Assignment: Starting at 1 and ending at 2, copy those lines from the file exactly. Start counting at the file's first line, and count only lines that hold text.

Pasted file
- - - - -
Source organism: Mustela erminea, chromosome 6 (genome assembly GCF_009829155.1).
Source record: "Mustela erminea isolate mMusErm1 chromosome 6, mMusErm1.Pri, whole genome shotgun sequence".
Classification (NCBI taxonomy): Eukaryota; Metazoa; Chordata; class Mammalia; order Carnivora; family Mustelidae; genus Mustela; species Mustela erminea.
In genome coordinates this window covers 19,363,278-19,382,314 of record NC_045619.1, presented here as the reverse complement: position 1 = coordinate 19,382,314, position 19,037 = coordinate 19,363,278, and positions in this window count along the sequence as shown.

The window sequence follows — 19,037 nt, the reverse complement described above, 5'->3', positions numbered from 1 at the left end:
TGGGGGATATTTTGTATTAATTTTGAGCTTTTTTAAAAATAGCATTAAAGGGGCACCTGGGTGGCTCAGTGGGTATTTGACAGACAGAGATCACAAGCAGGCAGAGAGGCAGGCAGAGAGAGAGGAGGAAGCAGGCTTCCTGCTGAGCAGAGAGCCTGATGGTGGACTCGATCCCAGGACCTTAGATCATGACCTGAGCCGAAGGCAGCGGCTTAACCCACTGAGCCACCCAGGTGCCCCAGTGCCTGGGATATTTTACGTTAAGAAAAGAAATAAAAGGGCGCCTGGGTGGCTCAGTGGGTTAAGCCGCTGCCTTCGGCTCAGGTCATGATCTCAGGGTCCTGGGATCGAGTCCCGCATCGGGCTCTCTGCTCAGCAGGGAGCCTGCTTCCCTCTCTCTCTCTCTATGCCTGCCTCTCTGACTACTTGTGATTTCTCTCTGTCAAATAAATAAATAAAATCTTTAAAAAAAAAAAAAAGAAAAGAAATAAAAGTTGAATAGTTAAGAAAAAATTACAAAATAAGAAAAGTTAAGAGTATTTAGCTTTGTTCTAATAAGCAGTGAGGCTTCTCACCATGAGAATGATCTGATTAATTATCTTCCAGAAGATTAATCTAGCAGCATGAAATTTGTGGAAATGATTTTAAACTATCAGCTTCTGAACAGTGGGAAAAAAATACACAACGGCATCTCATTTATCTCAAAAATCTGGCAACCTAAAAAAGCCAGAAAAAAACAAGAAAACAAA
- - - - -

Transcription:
Source organism: Mustela erminea, chromosome 6 (genome assembly GCF_009829155.1).
Source record: "Mustela erminea isolate mMusErm1 chromosome 6, mMusErm1.Pri, whole genome shotgun sequence".